2021 was a record year for orbital rocket and satellite launches, and this year is expected to set another milestone in both categories, observes Mike Cintolo, growth stock expert and editor of Cabot Top Ten Trader.
Meanwhile, the U.S. government is calling for a renewed push into space exploration — factors that are providing fresh prospects for aerospace contractors like Northrop Grumman (NOC).
The company is well known as an international defense technology firm with a leading position in autonomous systems (i.e. unmanned aircraft such as drones), but space tech is where much of its recent revenue opportunities have come from.
Northrop recently noted that while the Pentagon’s budget has increased by around 5%, NASA’s proposed 2023 budget is up nearly twice that amount. The company just secured a $2 billion contract from the United Launch Alliance to supply GEM 63 solid rocket boosters to propel Amazon’s Project Kuiper satellites (for providing broadband internet) into space.
Consequently, Northrop sees space segment sales of over $11 billion this year, and analysts predict that space could account for a third of Northrup’s operating profit in 2022, which would make it the firm’s new revenue leader.
Northrup’s defense business, meanwhile, is heating up as the firm just won a $338 million Navy contract to research alternatives and new capabilities for H-1 avionics and weapons, while the U.S. Defense Department recently awarded the firm a contract to continue developing missiles to intercept hypersonic weapons (some of which have been seen in the Russian war).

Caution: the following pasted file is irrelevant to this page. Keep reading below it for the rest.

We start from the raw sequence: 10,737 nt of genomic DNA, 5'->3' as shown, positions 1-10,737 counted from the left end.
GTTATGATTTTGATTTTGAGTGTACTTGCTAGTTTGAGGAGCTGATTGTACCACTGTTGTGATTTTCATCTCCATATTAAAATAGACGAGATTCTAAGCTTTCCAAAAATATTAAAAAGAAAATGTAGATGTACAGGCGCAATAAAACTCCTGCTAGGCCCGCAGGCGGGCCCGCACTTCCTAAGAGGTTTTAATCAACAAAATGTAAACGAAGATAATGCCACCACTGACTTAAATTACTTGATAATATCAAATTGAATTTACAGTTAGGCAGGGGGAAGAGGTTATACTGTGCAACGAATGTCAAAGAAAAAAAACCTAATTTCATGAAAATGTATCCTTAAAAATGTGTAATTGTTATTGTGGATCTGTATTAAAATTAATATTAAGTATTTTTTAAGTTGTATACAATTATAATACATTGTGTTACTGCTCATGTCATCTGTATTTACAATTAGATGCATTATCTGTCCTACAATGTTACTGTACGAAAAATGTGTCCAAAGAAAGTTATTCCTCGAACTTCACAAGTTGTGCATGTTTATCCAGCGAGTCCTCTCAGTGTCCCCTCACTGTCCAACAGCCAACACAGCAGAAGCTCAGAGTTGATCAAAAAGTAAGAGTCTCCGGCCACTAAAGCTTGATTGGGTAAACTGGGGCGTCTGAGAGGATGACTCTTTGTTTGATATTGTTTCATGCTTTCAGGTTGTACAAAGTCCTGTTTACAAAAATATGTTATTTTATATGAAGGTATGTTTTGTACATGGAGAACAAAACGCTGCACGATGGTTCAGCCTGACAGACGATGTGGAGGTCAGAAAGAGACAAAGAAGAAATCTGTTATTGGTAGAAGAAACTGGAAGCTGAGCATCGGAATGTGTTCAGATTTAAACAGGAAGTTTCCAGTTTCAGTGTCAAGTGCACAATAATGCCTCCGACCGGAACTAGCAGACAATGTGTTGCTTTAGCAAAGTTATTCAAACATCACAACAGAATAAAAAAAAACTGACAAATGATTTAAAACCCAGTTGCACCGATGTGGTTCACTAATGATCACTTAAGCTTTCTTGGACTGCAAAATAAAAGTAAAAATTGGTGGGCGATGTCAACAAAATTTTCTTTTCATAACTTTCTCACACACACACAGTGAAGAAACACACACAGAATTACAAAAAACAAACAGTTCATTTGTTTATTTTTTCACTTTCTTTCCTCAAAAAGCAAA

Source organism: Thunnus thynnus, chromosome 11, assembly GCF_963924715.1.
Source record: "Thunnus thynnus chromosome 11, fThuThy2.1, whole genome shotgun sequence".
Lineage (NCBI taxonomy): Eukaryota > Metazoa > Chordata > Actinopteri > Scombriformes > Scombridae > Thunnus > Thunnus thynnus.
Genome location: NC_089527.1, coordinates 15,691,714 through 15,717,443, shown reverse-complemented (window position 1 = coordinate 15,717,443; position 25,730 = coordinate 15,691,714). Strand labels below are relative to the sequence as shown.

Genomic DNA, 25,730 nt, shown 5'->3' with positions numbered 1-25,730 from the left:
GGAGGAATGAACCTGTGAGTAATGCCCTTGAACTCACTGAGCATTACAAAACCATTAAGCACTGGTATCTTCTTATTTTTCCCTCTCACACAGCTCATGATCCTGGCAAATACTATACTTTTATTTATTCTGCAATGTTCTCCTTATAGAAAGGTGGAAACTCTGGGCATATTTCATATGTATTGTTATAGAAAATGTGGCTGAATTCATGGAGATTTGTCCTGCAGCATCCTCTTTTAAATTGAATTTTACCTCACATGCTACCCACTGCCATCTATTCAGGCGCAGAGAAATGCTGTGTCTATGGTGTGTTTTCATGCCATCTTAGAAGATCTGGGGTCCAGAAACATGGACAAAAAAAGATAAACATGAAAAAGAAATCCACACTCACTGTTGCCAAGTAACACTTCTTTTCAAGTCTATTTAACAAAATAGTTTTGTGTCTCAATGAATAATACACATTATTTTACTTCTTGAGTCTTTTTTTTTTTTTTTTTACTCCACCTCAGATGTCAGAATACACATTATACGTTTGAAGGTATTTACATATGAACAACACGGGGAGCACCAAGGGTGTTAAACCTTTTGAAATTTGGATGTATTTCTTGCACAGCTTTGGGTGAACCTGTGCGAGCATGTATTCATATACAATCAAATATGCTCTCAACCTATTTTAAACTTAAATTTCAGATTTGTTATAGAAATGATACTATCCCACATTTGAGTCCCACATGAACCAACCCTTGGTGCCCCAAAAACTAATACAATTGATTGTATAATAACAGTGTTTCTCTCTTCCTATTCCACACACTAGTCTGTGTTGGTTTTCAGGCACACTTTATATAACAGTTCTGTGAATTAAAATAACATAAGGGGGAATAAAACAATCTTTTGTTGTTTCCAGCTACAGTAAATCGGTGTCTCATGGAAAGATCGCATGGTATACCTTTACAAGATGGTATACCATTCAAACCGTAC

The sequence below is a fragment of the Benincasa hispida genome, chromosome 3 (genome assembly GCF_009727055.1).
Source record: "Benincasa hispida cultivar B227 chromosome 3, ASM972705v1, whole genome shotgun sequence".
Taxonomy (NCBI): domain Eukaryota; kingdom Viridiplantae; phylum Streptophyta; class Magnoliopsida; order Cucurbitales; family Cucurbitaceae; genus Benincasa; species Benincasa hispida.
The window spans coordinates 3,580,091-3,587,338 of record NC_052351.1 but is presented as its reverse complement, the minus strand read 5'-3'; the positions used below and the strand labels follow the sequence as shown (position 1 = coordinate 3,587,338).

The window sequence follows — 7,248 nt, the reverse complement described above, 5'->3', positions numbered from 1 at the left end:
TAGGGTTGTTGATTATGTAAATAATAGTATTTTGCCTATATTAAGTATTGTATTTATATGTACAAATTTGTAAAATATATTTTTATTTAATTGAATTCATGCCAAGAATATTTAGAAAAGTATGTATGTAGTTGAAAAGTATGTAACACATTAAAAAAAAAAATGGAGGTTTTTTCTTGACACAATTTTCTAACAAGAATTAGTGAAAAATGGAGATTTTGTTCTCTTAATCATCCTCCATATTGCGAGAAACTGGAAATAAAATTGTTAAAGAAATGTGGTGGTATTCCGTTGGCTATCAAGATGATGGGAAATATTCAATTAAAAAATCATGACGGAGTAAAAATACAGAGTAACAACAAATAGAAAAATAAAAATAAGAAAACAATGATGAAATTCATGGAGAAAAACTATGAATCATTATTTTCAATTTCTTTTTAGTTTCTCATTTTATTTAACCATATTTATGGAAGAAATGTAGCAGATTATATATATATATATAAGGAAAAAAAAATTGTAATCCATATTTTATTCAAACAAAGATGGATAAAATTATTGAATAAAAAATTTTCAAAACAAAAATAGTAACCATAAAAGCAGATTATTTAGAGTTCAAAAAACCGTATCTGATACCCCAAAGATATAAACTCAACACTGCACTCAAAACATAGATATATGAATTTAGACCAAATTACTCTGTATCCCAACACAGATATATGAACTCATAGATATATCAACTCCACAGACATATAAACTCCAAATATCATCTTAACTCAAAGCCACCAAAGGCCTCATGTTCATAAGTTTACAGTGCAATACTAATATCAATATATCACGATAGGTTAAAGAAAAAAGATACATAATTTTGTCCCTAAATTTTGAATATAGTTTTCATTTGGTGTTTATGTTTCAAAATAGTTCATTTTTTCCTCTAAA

Of course, this isn’t a great growth situation — in Q1, revenue of nearly $9 billion was down 4% from a year ago but up 2% sequentially, while EPS of $6.10 was down 7%. But there’s surety here (Northrop reported a $76 billion backlog that’s over two times annual sales), the valuation is reasonable (21 times earnings; 1.4% yield) and analysts see earnings picking up steam going forward.
Technically, NOC’s bull market over the last 18 months has occurred in two stages. The first stage began in early 2021 when shares rocketed from $300 at the start of the year to just over $400 in late October. A sharp pullback to $345 followed at the end of the year, then came the second stage when NOC catapulted to $493 (up over 40%) earlier this year.
Nearly four months of backing and filling have followed that peak, though resistance has been tough to crack; the recent sharp drop came after the $490 area again brought in sellers. We’ll set our buy range up from here, thinking a quick push back toward the recent highs would be meaningful.